How the Caucasian Bureau of the C.C. R.C.P. (B.) discussed the Karabakh issue in 1920-1923

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The author presents the wide panorama of political intrigues around Nagorno-Karabakh which began in the early 1920s when the Bolsheviks occupied the Transcaucasus and slowed down when an autonomous republic was established in the mountainous part of the contested area. The Caucasian Bureau of the C.C. R.C.P. (B.) set up in April 1920 repeatedly returned to the Nagorno-Karabakh issue.

A vast range of hitherto unpublished historical sources and the author’s analysis of the course of events prove that under the Musavat government (1918-1920), the entire territory of Karabakh belonged to Azerbaijan. It was in April 1920, when the Bolsheviks came to power in the Transcaucasus, that it became a target of unjustified Armenian claims.

Soviet Russia was actively involved in what was going on in Nagorno-Karabakh between 1920 and 1923 when the autonomous republic was set up.


The political destiny of Karabakh was largely shaped by what happened in the 1920s in the Caucasus.

The policy of Soviet Russia, which occupied the Caucasus, turned Nagorno-Karabakh, Abkhazia, and South Ossetia into seats of potential conflicts. In the first months of the region’s Sovietization, Moscow and its representatives in the Caucasus recognized Nagorno-Karabakh as an inalienable part of Azerbaijan. In the spring of 1921, however, the Bolsheviks decided to find a plausible pretext to transfer it to Armenia. With no plausible pretexts at hand, they armed themselves with the formula “autonomy first, then mobilization of the local Armenians”; in July 1923, the Nagorno-Karabakh Autonomous Region (NKAR) was set up as part of the Azerbaijan S.S.R.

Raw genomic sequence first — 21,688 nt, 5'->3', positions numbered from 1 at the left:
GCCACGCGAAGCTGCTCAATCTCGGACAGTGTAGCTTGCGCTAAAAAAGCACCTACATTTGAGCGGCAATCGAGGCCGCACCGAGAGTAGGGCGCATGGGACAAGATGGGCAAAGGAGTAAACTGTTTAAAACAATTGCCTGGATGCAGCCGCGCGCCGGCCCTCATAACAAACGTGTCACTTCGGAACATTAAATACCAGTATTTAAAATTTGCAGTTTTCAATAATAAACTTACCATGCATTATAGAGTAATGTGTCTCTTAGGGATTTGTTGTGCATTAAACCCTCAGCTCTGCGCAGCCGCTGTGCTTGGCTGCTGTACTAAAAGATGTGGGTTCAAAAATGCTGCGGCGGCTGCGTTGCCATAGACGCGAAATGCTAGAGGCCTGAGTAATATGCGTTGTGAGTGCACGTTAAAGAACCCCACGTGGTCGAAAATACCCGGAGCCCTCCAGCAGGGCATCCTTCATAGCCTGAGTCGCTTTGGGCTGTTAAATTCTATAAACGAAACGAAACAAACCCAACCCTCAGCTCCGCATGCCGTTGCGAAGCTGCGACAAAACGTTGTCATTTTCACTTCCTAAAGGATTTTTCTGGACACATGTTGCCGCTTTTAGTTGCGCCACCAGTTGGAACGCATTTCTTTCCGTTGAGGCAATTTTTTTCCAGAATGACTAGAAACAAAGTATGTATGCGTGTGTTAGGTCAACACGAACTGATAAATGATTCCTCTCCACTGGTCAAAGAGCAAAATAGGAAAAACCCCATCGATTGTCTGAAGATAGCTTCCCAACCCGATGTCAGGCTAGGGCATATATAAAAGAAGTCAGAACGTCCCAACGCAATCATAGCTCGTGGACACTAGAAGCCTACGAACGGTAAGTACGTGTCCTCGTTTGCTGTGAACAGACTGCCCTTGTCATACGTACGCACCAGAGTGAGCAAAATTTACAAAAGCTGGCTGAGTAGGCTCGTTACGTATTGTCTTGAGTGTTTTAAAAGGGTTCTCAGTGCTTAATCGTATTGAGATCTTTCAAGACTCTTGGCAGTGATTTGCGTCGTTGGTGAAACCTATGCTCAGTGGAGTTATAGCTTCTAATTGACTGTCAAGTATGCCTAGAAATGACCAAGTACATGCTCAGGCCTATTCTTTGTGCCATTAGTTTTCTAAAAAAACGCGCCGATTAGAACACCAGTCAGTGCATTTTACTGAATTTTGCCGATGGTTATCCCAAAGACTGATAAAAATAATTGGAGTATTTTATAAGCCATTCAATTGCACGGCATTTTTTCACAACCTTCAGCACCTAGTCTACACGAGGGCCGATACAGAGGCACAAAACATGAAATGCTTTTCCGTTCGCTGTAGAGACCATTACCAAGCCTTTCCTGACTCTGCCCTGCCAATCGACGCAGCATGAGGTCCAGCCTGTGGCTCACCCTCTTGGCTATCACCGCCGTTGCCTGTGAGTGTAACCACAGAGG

Sovietization of Armenia. The Karabakh Issue is Back on the Agenda

As soon as Soviet power was established in Armenia on 29 November, 1920, the Communists returned the Karabakh issue to the political agenda.

It should be said that the Armenians were prepared to exploit the slogans of proletarian solidarity to realize their narrow selfish interests. On 30 November, 1920, Chairman of the Azerbaijan Revolutionary Committee (Az.R.C.) Nariman Narimanov and People’s Commissar for Foreign Affairs Mirza Huseynov congratulated the Armenian Revolutionary Committee in a telegram. The telegram, however, did not entirely correspond to the decision adopted by the joint meeting of the Politburo and Orgburo of the C.C. of the Communist Party of Azerbaijan.

Nariman Narimanov’s speech at the grand meeting of the Baku Soviet on the occasion of establishing Soviet power in Armenia and the Declaration he read on 1 December, 1920 also contained certain contradictions.

The Declaration said: “Soviet Azerbaijan, which intends to appease the fraternal Armenian working people fighting the Dashnaks who have spilled and are spilling the innocent blood of our best Communist comrades in Armenia and Zangezur, declares that from this time on territorial issues will never cause bloodshed between two peoples who have been neighbors for centuries; the territories of the Zangezur and Nakhchivan uezds are an inalienable part of Soviet Armenia. The toiling peasants of Nagorno-Karabakh are granted the right to complete self-determination; all military actions in Zangezur are being suspended, while the troops of Soviet Azerbaijan are being pulled out.”1

On 4 November, 1920, after discussing the Russian-Armenian treaty, the meeting of the Politburo of the C.C. Az.C.P. (B.) attended by Stalin and Orjonikidze decided that “the suggestion that Nakhchivan and Zangezur should be transferred to Armenia is disadvantageous both politically and strategically.”

On 30 November, 1920, however, the C.C. Az.C.P. (B.) passed a decision on the transfer of Zangezur to Armenia (the Nakhchivan issue was not discussed). Several days later, on 2 December, Envoy Plenipotentiary of the R.S.F.S.R. in Armenia Boris Legran pointed out that Soviet Russia had recognized only the transfer of Zangezur (out of the three territories mentioned above) as legal.2